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http://dx.doi.org/10.2134/jeq2015.01.0052DOI Listing
September 2015

Urban stormwater harvesting and reuse: a probe into the chemical, toxicology and microbiological contaminants in water quality.

Environ Monit Assess 2013 Aug 21;185(8):6645-52. Epub 2012 Dec 21.

CSIRO Land and Water, Ecosciences Precinct, Boggo Rd, Dutton Park, Queensland, 4102, Australia.

Stormwater is one of the last major untapped urban water resources that can be exploited as an alternative water source in Australia. The information in the current Australian Guidelines for Water Recycling relating to stormwater harvesting and reuse only emphasises on a limited number of stormwater quality parameters. In order to supply stormwater as a source for higher value end-uses, a more comprehensive assessment on the potential public health risks has to be undertaken. Owing to the stochastic variations in rainfall, catchment hydrology and also the types of non-point pollution sources that can provide contaminants relating to different anthropogenic activities and catchment land uses, the characterisation of public health risks in stormwater is complex, tedious and not always possible through the conventional detection and analytical methods. In this study, a holistic approach was undertaken to assess the potential public health risks in urban stormwater samples from a medium-density residential catchment. A combined chemical-toxicological assessment was used to characterise the potential health risks arising from chemical contaminants, while a combination of standard culture methods and quantitative polymerase chain reaction (qPCR) methods was used for detection and quantification of faecal indicator bacteria (FIB) and pathogens in urban stormwater. Results showed that the concentration of chemical contaminants and associated toxicity were relatively low when benchmarked against other alternative water sources such as recycled wastewater. However, the concentrations of heavy metals particularly cadmium and lead have exceeded the Australian guideline values, indicating potential public health risks. Also, high numbers of FIB were detected in urban stormwater samples obtained from wet weather events. In addition, qPCR detection of human-related pathogens suggested there are frequent sewage ingressions into the urban stormwater runoff during wet weather events. Further water quality monitoring study will be conducted at different contrasting urban catchments in order to undertake a more comprehensive public health risk assessment for urban stormwater.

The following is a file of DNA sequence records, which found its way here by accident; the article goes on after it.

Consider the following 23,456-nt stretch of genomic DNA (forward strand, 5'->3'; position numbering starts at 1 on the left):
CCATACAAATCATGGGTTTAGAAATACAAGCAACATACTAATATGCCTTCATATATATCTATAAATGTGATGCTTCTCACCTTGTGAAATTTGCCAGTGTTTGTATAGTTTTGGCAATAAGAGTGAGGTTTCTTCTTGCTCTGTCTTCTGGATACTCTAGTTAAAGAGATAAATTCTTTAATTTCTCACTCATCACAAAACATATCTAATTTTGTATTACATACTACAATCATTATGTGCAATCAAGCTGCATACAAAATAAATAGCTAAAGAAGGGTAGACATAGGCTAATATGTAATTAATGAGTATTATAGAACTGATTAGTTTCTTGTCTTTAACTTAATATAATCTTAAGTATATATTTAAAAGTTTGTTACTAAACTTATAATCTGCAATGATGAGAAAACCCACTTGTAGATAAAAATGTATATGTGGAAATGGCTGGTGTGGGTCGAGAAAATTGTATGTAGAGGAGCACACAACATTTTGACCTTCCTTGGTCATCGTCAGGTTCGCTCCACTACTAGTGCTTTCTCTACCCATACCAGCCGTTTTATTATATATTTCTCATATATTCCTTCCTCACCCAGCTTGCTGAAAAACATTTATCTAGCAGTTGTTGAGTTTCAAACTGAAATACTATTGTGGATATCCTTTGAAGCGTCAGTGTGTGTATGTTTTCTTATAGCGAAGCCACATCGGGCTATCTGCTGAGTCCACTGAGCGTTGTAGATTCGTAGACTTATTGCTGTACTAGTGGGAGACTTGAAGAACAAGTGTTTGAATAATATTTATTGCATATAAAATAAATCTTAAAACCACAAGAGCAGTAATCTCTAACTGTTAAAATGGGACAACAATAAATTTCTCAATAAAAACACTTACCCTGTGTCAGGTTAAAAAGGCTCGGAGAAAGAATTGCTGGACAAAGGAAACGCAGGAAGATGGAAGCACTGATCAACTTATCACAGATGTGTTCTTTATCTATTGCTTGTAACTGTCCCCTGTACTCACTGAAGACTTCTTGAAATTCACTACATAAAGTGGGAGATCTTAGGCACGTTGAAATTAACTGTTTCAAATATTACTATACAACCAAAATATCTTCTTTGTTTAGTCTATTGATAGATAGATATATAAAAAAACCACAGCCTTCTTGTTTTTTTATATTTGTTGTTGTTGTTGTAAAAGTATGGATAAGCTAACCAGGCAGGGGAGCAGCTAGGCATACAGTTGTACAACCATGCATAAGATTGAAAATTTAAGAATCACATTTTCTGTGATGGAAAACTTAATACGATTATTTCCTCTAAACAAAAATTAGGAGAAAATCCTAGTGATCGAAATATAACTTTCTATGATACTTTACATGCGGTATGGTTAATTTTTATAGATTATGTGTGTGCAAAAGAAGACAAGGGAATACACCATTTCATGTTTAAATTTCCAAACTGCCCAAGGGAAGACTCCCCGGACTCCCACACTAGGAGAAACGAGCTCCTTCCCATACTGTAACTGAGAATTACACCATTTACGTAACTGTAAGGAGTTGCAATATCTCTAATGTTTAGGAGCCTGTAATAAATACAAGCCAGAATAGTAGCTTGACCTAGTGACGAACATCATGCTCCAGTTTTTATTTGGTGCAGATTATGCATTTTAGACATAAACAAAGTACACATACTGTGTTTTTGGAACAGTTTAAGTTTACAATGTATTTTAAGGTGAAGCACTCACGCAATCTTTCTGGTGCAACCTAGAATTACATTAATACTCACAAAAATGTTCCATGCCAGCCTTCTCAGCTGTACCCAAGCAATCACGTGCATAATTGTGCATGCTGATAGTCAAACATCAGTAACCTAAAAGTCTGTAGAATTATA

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http://dx.doi.org/10.1007/s10661-012-3053-7DOI Listing
August 2013

Sensitive detection of human adenovirus from small volume of primary wastewater samples by quantitative PCR.